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Pineapples are believed to be native to Paraguay. The Indians carried them as far north as Mexico and ultimately throughout Central America and the Caribbean. Fifteenth and sixteenth century trade ships carried them to places as far away as Australia,India,South Africa,China and the Philippines. It was during this period of exploration that the pineapple found its way to Hawaii; however, it wasn’t until the late 1800’s that the first plantations started to appear and the pineapple industry began to flourish on the islands.
The fresh pineapple industry has change dramatically in recent years. The growing demand coupled with the escalating cost of land in Hawaii has meant a shift in production to other parts of the world. Today most of the pineapples we consume are grown in Central America. Countries like Costa Rica,Guatemala and Honduras are among the leading exporters to the United States.
Another important change in the industry has been in the variety of pineapple that is grown. Advances in agricultural practices and plant breeding have given us pineapples that are not only sweeter but also more appealing with a golden shell color to match the fruit inside. With an 18-month growth cycle to maturity, pineapple plantings are carefully controlled and monitored to give us fresh pineapple throughout the year.
When purchasing pineapple it is important to note that all pineapple are picked when ripe. The conversion of starch to sugar stops once a pineapple is picked and they do not continue to ripen once harvested. While the golden color of the shell is attractive, it has little to do with the maturity of the fruit inside. Also, the old practice of pulling leaves out of the crown has nothing to do with ripeness. To pick a good pineapple simply look for fruit that is not old looking. In other words, the leaves of the crown should not be dry or brown and the fruit should be void of bruises and soft spots.
In general, you should try to purchase your pineapple as close as possible to when you plan to use it. Pineapple can be stored in the refrigerator for a couple of days but longer than that could result in chill damage. Cut pineapple can be stored in the refrigerator in a covered container for a couple of days as well.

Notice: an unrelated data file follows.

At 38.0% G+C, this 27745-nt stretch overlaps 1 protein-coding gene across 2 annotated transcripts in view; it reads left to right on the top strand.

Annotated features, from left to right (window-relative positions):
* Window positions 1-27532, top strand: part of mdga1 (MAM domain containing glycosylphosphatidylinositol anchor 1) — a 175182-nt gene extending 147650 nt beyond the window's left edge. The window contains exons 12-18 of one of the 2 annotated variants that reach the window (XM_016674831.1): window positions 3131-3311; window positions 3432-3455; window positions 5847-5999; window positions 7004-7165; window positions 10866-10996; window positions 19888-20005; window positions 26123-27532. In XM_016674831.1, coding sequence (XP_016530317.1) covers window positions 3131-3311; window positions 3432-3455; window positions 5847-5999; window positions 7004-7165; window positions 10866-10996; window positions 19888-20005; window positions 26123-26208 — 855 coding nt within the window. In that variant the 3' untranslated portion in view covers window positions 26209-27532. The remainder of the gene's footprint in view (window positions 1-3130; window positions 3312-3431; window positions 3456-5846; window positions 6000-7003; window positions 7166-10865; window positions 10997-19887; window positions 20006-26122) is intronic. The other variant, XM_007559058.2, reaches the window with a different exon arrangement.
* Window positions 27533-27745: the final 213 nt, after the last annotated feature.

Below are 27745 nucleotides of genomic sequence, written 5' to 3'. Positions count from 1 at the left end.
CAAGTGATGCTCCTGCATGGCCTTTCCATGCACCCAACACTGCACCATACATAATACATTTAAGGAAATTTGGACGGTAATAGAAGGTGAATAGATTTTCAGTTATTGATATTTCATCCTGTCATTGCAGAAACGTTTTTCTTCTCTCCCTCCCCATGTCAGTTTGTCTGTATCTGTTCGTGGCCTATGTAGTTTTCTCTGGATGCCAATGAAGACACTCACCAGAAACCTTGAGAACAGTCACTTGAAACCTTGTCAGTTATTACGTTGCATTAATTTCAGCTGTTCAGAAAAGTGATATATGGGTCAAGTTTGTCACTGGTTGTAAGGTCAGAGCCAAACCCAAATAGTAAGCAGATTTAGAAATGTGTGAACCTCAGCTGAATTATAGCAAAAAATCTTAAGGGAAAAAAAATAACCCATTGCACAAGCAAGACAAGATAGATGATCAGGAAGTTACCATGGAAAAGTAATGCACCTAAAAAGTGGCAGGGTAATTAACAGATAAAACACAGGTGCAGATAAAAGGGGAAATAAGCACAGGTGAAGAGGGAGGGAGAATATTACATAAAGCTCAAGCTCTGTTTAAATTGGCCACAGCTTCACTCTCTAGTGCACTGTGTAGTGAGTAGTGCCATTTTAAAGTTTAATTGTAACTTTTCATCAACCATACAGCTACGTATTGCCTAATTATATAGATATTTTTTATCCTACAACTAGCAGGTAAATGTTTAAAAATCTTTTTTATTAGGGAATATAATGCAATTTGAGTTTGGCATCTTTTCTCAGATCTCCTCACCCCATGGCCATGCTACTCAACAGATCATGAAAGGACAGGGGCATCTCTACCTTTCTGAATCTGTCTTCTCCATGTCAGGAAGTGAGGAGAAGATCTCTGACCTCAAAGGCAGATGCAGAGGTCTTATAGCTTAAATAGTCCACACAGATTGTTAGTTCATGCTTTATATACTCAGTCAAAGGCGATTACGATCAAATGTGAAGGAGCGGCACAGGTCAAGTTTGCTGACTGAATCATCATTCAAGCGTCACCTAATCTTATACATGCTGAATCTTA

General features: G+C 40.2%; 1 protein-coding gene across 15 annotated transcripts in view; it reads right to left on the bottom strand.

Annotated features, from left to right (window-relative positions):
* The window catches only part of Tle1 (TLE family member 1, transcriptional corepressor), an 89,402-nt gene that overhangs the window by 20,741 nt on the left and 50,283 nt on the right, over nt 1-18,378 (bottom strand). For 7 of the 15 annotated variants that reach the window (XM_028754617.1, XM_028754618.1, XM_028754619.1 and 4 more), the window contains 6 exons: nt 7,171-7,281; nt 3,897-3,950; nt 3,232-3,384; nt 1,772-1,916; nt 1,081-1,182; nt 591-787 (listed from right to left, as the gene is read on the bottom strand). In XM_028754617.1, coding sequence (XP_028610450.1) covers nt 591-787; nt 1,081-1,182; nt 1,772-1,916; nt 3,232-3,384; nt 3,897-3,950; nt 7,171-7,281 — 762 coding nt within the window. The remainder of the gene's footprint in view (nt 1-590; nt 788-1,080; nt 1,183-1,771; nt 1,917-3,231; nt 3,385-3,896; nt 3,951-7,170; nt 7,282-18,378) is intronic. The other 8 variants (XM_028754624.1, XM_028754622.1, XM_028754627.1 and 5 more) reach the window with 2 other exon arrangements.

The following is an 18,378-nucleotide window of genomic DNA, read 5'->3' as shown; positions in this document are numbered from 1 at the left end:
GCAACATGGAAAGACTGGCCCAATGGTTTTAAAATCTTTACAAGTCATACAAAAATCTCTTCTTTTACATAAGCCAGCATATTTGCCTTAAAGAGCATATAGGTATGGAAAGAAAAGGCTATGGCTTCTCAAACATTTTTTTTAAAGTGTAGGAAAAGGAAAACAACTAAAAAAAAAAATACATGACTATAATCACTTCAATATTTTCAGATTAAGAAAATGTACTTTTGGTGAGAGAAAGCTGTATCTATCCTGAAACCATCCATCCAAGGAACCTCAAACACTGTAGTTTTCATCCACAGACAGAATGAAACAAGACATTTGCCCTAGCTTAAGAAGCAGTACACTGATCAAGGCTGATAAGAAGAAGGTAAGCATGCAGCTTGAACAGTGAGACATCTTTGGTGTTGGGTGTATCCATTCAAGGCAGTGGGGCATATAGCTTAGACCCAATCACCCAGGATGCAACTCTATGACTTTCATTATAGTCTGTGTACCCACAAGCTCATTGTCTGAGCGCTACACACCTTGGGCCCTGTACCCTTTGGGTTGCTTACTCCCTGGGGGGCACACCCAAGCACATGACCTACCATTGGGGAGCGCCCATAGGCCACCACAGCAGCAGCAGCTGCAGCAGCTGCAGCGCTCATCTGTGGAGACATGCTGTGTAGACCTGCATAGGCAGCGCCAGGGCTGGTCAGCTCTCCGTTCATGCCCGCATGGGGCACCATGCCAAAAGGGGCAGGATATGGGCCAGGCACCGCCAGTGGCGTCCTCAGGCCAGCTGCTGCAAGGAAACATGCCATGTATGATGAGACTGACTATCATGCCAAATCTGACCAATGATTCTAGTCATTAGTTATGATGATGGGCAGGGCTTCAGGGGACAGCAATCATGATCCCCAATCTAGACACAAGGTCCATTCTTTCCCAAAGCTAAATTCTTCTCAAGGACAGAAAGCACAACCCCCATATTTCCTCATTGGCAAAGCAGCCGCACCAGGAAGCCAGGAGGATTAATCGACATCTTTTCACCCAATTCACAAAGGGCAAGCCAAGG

Preparation and Uses
To cut a fresh pineapple begin by twisting off the crown. Next cut the fruit lengthwise into quarters. Trim off the ends and remove the core of the fruit. Remove the shell of the fruit and finally cut it into chucks appropriate for serving.
If you want to make a “pineapple boat” leave the crown in tact and cut the entire fruit lengthwise including the crown. Next, with a thin-bladed, flexible knife carefully remove the fruit from the shell, cut away the core and cut the fruit into chucks. The “boat” can then be re-filled with the pineapple chunks or a combination of fresh fruits to create an attractive serving dish.
There are a number of culinary tools available to make the job of cutting and coring pineapples a snap. These can be purchased at culinary specialty stores as well as many supermarkets.
Dairy products, such as, cottage cheese should not be mixed with pineapple until just prior to serving. Pineapple can be used to tenderize and enhance the flavor of many meats.
One cup of diced pineapple is just 74 calories and 20 grams of carbohydrates yet it contains 94% of the RDA of Vitamin C and 91% of the RDA of Manganese. It is also a good source of Dietary Fiber, Copper, Thiamin and Vitamin B6.